E3S Web Conf.
Volume 151, 2020The 1st International Conference on Veterinary, Animal, and Environmental Sciences (ICVAES 2019)
|Number of page(s)||3|
|Published online||14 February 2020|
Levels of protein and fat produced by black soldier fly (hementia illucens) larvae in the bioconversion of organic waste
Master Program of Veterinary Agribusiness, Faculty of Veterinary Medicine, Airlangga University Kampus C, Margomulyo, Surabaya, East Java, 60115, Indonesia
2 Doctoral Program of Veterinary Science, Faculty of Veterinary Medicine, Airlangga University Kampus C, Margomulyo, Surabaya, East Java, 60115, Indonesia
3 Department of Animal Husbandry, Faculty of Veterinary Medicine, Airlangga University Kampus C, Margomulyo, Surabaya, East Java, 60115, Indonesia
4 Department of Veterinary Public Health, Faculty of Veterinary Medicine, Airlangga University Kampus C, Margomulyo, Surabaya, East Java, 60115, Indonesia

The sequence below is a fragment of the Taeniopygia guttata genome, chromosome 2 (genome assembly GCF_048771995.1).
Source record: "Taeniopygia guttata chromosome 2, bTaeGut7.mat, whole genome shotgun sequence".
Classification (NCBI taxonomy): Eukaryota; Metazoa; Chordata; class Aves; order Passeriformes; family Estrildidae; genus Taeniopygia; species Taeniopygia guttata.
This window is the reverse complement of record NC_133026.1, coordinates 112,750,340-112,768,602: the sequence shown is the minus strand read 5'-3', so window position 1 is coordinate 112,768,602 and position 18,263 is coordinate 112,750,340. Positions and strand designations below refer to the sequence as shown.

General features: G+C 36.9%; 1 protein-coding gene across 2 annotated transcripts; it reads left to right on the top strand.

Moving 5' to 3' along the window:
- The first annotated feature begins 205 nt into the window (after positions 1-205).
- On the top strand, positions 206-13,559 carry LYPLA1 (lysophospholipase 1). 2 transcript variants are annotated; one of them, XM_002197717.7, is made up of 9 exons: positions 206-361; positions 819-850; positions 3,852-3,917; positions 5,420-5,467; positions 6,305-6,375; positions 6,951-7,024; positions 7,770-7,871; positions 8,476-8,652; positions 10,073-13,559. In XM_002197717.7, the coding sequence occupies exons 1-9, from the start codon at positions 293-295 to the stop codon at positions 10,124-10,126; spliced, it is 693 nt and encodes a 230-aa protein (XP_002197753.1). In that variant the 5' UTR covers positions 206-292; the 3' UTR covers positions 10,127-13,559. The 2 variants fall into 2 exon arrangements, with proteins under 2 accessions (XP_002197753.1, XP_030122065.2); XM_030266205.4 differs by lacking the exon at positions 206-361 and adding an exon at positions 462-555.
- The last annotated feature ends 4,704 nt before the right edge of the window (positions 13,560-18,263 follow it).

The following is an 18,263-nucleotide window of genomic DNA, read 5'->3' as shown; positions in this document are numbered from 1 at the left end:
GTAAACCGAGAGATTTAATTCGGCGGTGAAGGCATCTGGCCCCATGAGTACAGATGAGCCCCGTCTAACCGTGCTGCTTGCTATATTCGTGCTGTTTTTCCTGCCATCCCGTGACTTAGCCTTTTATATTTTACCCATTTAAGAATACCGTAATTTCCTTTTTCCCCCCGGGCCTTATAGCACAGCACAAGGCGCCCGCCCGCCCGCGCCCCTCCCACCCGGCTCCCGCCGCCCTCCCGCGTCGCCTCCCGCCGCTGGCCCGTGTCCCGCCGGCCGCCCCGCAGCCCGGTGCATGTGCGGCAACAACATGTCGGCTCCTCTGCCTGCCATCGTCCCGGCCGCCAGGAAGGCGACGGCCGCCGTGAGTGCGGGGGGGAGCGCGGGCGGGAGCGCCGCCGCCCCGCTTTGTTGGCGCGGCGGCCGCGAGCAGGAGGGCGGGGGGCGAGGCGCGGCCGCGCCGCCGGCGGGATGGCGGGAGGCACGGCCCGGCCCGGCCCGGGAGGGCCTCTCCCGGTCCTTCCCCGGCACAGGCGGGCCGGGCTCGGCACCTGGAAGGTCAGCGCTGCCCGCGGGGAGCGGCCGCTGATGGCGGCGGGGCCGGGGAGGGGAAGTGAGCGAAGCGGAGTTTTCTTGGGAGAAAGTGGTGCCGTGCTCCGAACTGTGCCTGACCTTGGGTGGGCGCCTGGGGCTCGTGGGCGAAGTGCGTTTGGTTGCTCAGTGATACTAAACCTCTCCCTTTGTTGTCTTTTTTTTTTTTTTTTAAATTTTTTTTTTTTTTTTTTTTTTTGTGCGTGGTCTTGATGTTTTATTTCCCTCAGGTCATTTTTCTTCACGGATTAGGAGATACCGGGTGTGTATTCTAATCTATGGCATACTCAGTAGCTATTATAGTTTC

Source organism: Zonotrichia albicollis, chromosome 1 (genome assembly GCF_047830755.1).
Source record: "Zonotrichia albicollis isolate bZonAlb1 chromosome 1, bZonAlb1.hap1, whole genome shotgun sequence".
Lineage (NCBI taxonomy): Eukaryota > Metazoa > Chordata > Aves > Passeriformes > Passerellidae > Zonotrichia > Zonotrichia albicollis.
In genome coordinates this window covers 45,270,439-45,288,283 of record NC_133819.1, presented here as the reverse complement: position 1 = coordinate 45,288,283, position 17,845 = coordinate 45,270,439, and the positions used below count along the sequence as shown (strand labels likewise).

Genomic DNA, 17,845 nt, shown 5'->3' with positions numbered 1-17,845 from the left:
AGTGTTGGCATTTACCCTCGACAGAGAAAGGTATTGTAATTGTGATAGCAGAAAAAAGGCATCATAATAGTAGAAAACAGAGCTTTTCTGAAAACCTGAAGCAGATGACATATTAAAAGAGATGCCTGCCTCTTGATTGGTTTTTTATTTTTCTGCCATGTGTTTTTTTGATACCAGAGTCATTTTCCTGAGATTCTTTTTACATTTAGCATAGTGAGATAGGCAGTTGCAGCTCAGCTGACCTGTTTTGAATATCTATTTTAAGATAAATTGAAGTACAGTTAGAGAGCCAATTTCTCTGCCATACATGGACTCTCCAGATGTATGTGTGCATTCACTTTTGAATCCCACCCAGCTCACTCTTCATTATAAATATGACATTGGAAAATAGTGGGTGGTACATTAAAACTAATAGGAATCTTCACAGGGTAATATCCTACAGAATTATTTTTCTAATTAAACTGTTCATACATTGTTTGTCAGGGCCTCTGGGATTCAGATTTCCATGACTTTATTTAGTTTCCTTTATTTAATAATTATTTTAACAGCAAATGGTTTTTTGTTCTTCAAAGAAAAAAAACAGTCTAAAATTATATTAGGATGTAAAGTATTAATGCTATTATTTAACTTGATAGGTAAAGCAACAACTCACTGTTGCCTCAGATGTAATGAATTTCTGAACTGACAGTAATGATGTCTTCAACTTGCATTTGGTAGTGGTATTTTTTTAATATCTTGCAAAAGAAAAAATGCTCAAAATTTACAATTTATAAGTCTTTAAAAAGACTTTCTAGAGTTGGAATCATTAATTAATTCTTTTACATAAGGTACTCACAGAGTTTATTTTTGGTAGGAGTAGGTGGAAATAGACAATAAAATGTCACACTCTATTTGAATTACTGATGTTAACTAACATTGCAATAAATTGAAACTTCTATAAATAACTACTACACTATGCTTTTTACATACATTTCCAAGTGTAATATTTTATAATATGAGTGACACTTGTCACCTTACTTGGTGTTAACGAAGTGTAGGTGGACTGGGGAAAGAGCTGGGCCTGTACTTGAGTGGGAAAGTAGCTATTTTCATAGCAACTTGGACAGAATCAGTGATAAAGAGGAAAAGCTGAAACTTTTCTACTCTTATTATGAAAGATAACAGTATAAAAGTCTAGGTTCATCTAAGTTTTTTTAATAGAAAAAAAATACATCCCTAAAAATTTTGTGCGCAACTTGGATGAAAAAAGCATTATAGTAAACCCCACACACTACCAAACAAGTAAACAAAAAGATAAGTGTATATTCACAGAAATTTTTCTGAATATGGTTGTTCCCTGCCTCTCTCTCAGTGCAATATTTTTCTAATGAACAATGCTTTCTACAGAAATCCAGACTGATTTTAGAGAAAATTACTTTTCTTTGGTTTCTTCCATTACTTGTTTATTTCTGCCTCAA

5 Faculty of Veterinary Medicine, Wijaya Kusuma University, Jl. Dukuh Kupang XXV Dukuh Kupang, Dukuh Pakis, East Java, 60225, Indonesia
* Corresponding author: firstname.lastname@example.org
Larvae are the longest phase in the life cycle of Black Soldier Fly (BSF), making them classified as bioconversion agents. This study aims to determine the protein and fat levels of Black Soldier Fly larvae that are fed with different organic wastes (cabbage, tomatoes, carrots and a mixture of all three). This study is an experimental study using a completely randomized design (CRD) with four treatments and six replications. The four treatments are P1 (6 kg mixed cabbage, tomato, and carrot waste), P2 (6 kg cabbage waste), P3 (6 kg tomato waste), and P4 (6 kg carrot waste). The research was conducted for 12 days using 5day-old larvae. Collected data were analyzed using a one-way Variance of Analysis (ANOVA) method. The results showed a significant difference (P <0.01) between mixed media, cabbage media, tomato media, and carrot media with the highest average protein content found in tomato media 11,4267. While the fat level test did not show a significant difference (P> 0.05) with the highest average fat content found in carrot media by 0.9533. The nutrition of Black Soldier Fly larvae is greatly influenced by the breeding media. Different nutrients will cause different nutrient content in the larvae.
Key words: black soldier fly / fat level / protein level / organic waste
© The Authors, published by EDP Sciences, 2020
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